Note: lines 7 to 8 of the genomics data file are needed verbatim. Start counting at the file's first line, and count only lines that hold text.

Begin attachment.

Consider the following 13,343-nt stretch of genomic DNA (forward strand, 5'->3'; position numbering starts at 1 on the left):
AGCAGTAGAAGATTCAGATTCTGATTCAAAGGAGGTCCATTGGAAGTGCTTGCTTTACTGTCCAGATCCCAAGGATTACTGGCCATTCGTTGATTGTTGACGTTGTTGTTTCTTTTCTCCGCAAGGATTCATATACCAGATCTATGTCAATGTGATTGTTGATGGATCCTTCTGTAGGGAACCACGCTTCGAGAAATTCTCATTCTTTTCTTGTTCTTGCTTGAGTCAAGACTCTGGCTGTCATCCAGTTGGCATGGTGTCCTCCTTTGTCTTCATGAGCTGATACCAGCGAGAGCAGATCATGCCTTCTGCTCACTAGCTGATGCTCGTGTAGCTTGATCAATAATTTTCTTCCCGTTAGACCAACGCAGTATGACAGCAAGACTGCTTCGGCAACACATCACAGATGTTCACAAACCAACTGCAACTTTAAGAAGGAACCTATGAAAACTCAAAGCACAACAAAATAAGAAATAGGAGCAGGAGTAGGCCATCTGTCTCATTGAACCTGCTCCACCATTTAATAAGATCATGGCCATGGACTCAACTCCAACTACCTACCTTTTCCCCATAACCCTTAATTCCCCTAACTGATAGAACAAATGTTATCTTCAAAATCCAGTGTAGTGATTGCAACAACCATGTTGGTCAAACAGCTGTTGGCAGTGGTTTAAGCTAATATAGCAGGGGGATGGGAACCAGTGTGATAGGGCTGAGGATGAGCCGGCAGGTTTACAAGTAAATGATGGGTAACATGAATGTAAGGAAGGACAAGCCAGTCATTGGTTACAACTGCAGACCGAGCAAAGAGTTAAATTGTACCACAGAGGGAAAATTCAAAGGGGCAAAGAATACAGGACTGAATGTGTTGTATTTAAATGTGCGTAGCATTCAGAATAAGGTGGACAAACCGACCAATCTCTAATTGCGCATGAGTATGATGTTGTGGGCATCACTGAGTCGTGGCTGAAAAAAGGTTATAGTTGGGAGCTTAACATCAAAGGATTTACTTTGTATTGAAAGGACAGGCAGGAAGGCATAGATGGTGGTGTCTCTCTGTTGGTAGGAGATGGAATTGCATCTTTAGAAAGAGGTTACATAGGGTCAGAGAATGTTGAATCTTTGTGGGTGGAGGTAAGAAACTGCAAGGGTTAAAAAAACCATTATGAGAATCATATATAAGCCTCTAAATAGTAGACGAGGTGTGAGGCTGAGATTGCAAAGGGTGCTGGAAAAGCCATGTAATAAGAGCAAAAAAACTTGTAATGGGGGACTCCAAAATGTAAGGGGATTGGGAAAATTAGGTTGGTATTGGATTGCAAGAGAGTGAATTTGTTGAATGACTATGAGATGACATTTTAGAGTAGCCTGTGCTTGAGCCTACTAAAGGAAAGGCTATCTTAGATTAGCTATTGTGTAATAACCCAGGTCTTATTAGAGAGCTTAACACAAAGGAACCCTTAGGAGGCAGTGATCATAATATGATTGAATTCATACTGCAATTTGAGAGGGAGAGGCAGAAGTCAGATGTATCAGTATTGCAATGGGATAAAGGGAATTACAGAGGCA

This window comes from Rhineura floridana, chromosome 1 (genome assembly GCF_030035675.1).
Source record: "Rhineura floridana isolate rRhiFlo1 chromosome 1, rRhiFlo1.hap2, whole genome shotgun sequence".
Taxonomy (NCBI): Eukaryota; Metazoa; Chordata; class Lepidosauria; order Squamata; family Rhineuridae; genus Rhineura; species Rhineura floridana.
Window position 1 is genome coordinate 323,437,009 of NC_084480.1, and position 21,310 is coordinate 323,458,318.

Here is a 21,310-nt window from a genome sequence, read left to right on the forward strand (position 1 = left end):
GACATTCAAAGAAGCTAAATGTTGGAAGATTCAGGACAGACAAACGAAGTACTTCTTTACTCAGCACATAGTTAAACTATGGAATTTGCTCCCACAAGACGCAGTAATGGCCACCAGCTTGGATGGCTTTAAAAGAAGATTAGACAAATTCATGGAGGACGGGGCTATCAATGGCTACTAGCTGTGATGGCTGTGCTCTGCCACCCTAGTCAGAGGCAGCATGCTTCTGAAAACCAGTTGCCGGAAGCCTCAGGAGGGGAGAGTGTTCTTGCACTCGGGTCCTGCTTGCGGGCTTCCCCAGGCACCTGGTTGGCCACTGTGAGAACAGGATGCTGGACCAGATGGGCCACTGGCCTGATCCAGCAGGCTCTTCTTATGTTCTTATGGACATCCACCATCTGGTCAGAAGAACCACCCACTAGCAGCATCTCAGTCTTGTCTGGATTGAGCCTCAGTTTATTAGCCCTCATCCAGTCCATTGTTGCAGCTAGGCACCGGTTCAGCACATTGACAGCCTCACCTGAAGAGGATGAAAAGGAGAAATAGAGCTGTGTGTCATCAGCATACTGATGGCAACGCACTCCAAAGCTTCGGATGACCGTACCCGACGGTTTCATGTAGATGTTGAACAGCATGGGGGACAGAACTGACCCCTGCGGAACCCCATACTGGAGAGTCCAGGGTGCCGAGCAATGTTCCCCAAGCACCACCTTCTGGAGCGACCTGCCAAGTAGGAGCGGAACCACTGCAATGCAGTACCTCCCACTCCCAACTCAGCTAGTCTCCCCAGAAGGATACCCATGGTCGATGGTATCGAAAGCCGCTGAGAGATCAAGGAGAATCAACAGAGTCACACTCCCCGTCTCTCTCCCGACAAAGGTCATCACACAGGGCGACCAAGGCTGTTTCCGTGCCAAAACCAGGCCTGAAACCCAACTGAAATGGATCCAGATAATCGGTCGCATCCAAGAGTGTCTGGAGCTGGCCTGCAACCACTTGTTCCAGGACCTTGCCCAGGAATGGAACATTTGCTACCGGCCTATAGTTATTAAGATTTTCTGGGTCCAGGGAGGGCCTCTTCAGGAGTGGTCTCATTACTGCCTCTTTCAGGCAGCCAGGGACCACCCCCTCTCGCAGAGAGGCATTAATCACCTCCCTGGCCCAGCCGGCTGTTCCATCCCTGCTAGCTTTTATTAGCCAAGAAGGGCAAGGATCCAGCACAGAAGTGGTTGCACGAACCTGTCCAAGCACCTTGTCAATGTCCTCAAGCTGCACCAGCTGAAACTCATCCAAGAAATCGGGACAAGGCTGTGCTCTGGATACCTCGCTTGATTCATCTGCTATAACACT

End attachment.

Here is a 21,310-nt window from a genome sequence, read left to right on the forward strand (position 1 = left end):
GACATTCAAAGAAGCTAAATGTTGGAAGATTCAGGACAGACAAACGAAGTACTTCTTTACTCAGCACATAGTTAAACTATGGAATTTGCTCCCACAAGACGCAGTAATGGCCACCAGCTTGGATGGCTTTAAAAGAAGATTAGACAAATTCATGGAGGACGGGGCTATCAATGGCTACTAGCTGTGATGGCTGTGCTCTGCCACCCTAGTCAGAGGCAGCATGCTTCTGAAAACCAGTTGCCGGAAGCCTCAGGAGGGGAGAGTGTTCTTGCACTCGGGTCCTGCTTGCGGGCTTCCCCAGGCACCTGGTTGGCCACTGTGAGAACAGGATGCTGGACCAGATGGGCCACTGGCCTGATCCAGCAGGCTCTTCTTATGTTCTTATGGACATCCACCATCTGGTCAGAAGAACCACCCACTAGCAGCATCTCAGTCTTGTCTGGATTGAGCCTCAGTTTATTAGCCCTCATCCAGTCCATTGTTGCAGCTAGGCACCGGTTCAGCACATTGACAGCCTCACCTGAAGAGGATGAAAAGGAGAAATAGAGCTGTGTGTCATCAGCATACTGATGGCAACGCACTCCAAAGCTTCGGATGACCGTACCCGACGGTTTCATGTAGATGTTGAACAGCATGGGGGACAGAACTGACCCCTGCGGAACCCCATACTGGAGAGTCCAGGGTGCCGAGCAATGTTCCCCAAGCACCACCTTCTGGAGCGACCTGCCAAGTAGGAGCGGAACCACTGCAATGCAGTACCTCCCACTCCCAACTCAGCTAGTCTCCCCAGAAGGATACCCATGGTCGATGGTATCGAAAGCCGCTGAGAGATCAAGGAGAATCAACAGAGTCACACTCCCCGTCTCTCTCCCGACAAAGGTCATCACACAGGGCGACCAAGGCTGTTTCCGTGCCAAAACCAGGCCTGAAACCCAACTGAAATGGATCCAGATAATCGGTCGCATCCAAGAGTGTCTGGAGCTGGCCTGCAACCACTTGTTCCAGGACCTTGCCCAGGAATGGAACATTTGCTACCGGCCTATAGTTATTAAGATTTTCTGGGTCCAGGGAGGGCCTCTTCAGGAGTGGTCTCATTACTGCCTCTTTCAGGCAGCCAGGGACCACCCCCTCTCGCAGAGAGGCATTAATCACCTCCCTGGCCCAGCCGGCTGTTCCATCCCTGCTAGCTTTTATTAGCCAAGAAGGGCAAGGATCCAGCACAGAAGTGGTTGCACGAACCTGTCCAAGCACCTTGTCAATGTCCTCAAGCTGCACCAGCTGAAACTCATCCAAGAAATCGGGACAAGGCTGTGCTCTGGATACCTCGCTTGATTCATCTGCTATAACACT